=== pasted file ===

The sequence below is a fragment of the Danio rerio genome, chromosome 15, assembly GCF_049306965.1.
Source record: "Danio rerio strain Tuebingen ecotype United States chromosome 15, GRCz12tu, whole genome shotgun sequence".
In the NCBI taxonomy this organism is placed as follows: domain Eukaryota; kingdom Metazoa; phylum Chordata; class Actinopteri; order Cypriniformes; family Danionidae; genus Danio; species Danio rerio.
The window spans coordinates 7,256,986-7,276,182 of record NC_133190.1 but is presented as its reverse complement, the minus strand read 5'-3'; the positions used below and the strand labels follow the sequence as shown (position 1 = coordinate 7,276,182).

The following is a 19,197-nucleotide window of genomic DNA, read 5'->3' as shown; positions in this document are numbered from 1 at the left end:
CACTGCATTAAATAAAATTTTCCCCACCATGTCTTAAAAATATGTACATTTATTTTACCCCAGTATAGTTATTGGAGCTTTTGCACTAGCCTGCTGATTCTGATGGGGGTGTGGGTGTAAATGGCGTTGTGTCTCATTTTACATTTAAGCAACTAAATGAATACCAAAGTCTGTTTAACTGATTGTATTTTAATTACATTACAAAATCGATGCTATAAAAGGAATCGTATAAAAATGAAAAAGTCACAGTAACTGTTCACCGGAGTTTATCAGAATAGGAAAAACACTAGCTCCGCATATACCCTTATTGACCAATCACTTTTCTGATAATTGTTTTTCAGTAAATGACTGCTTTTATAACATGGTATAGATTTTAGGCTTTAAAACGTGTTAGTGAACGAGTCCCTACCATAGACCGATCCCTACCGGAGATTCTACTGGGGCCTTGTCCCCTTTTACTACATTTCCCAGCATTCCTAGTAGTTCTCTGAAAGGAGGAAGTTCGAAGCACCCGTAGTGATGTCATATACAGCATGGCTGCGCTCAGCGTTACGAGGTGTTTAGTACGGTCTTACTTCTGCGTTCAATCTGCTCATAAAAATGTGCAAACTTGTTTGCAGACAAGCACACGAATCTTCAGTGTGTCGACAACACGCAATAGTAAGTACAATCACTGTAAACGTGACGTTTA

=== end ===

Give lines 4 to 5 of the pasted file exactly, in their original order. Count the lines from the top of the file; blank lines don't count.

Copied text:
The window spans coordinates 7,256,986-7,276,182 of record NC_133190.1 but is presented as its reverse complement, the minus strand read 5'-3'; the positions used below and the strand labels follow the sequence as shown (position 1 = coordinate 7,276,182).

The following is a 19,197-nucleotide window of genomic DNA, read 5'->3' as shown; positions in this document are numbered from 1 at the left end: